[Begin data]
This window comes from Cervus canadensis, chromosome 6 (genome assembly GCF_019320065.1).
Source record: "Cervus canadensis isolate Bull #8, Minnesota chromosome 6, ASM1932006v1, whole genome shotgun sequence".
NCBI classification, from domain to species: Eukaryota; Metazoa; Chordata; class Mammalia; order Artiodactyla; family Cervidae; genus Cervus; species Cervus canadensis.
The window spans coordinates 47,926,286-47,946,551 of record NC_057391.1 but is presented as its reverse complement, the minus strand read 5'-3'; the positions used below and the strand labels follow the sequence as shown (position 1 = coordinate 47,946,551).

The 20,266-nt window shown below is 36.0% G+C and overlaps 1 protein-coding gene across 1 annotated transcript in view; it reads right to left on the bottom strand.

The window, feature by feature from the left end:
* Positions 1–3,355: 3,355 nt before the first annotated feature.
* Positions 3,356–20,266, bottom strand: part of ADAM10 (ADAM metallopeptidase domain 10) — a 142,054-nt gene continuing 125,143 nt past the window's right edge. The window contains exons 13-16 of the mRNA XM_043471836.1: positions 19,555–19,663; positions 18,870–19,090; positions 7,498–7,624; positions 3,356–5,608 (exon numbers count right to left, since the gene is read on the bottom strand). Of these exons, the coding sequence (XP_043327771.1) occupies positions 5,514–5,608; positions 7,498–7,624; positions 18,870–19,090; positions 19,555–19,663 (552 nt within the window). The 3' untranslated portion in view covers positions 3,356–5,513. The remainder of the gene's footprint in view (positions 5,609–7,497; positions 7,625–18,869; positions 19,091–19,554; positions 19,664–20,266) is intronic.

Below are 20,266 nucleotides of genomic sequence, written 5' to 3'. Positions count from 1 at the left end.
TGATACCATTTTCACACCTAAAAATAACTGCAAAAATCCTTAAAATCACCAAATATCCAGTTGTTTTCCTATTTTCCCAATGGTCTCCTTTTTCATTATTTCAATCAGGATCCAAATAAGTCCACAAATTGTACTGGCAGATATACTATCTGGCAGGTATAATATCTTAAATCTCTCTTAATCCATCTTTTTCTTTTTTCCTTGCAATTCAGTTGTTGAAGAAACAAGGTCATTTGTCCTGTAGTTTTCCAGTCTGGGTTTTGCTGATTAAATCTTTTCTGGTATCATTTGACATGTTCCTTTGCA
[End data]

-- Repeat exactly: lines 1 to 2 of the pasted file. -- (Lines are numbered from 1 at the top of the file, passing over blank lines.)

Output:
This window comes from Cervus canadensis, chromosome 6 (genome assembly GCF_019320065.1).
Source record: "Cervus canadensis isolate Bull #8, Minnesota chromosome 6, ASM1932006v1, whole genome shotgun sequence".